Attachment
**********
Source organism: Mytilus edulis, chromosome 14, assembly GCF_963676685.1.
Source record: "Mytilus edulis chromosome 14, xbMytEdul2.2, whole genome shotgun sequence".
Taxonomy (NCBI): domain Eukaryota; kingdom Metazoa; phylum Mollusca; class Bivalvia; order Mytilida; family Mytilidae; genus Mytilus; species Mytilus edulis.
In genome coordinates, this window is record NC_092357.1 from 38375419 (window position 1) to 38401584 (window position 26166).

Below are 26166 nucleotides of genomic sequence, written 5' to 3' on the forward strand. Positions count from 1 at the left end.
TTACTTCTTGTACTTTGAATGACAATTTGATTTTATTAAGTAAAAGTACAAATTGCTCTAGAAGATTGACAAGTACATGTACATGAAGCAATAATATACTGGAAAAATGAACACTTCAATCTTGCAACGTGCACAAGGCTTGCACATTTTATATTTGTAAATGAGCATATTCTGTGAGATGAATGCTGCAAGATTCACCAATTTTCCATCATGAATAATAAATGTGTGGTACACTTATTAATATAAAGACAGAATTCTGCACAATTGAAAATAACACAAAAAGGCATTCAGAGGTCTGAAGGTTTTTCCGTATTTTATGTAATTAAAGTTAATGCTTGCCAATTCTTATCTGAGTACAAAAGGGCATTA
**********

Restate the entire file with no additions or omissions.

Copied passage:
Source organism: Mytilus edulis, chromosome 14, assembly GCF_963676685.1.
Source record: "Mytilus edulis chromosome 14, xbMytEdul2.2, whole genome shotgun sequence".
Taxonomy (NCBI): domain Eukaryota; kingdom Metazoa; phylum Mollusca; class Bivalvia; order Mytilida; family Mytilidae; genus Mytilus; species Mytilus edulis.
In genome coordinates, this window is record NC_092357.1 from 38375419 (window position 1) to 38401584 (window position 26166).

Below are 26166 nucleotides of genomic sequence, written 5' to 3' on the forward strand. Positions count from 1 at the left end.
TTACTTCTTGTACTTTGAATGACAATTTGATTTTATTAAGTAAAAGTACAAATTGCTCTAGAAGATTGACAAGTACATGTACATGAAGCAATAATATACTGGAAAAATGAACACTTCAATCTTGCAACGTGCACAAGGCTTGCACATTTTATATTTGTAAATGAGCATATTCTGTGAGATGAATGCTGCAAGATTCACCAATTTTCCATCATGAATAATAAATGTGTGGTACACTTATTAATATAAAGACAGAATTCTGCACAATTGAAAATAACACAAAAAGGCATTCAGAGGTCTGAAGGTTTTTCCGTATTTTATGTAATTAAAGTTAATGCTTGCCAATTCTTATCTGAGTACAAAAGGGCATTA